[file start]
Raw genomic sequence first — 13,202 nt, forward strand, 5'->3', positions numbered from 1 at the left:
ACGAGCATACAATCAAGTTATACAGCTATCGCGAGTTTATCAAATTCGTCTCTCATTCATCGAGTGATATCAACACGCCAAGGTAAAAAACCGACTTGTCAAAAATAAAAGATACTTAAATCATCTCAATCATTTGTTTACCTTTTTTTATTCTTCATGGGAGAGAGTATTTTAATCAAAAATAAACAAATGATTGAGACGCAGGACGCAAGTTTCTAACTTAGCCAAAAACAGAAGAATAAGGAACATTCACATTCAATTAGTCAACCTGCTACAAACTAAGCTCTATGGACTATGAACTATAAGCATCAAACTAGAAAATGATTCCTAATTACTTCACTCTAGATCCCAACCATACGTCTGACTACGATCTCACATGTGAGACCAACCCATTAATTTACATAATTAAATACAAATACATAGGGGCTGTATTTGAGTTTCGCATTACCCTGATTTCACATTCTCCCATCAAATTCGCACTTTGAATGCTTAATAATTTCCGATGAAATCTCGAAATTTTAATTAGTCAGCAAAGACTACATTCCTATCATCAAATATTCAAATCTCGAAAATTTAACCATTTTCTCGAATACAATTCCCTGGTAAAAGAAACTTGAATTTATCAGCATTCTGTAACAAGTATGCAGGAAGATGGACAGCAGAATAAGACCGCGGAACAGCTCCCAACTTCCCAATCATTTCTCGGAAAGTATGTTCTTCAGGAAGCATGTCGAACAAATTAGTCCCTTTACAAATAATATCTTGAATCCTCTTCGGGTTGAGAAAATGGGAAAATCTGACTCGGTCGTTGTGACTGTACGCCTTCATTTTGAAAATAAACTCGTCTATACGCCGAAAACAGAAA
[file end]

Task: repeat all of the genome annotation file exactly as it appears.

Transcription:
Raw genomic sequence first — 13,202 nt, forward strand, 5'->3', positions numbered from 1 at the left:
ACGAGCATACAATCAAGTTATACAGCTATCGCGAGTTTATCAAATTCGTCTCTCATTCATCGAGTGATATCAACACGCCAAGGTAAAAAACCGACTTGTCAAAAATAAAAGATACTTAAATCATCTCAATCATTTGTTTACCTTTTTTTATTCTTCATGGGAGAGAGTATTTTAATCAAAAATAAACAAATGATTGAGACGCAGGACGCAAGTTTCTAACTTAGCCAAAAACAGAAGAATAAGGAACATTCACATTCAATTAGTCAACCTGCTACAAACTAAGCTCTATGGACTATGAACTATAAGCATCAAACTAGAAAATGATTCCTAATTACTTCACTCTAGATCCCAACCATACGTCTGACTACGATCTCACATGTGAGACCAACCCATTAATTTACATAATTAAATACAAATACATAGGGGCTGTATTTGAGTTTCGCATTACCCTGATTTCACATTCTCCCATCAAATTCGCACTTTGAATGCTTAATAATTTCCGATGAAATCTCGAAATTTTAATTAGTCAGCAAAGACTACATTCCTATCATCAAATATTCAAATCTCGAAAATTTAACCATTTTCTCGAATACAATTCCCTGGTAAAAGAAACTTGAATTTATCAGCATTCTGTAACAAGTATGCAGGAAGATGGACAGCAGAATAAGACCGCGGAACAGCTCCCAACTTCCCAATCATTTCTCGGAAAGTATGTTCTTCAGGAAGCATGTCGAACAAATTAGTCCCTTTACAAATAATATCTTGAATCCTCTTCGGGTTGAGAAAATGGGAAAATCTGACTCGGTCGTTGTGACTGTACGCCTTCATTTTGAAAATAAACTCGTCTATACGCCGAAAACAGAAA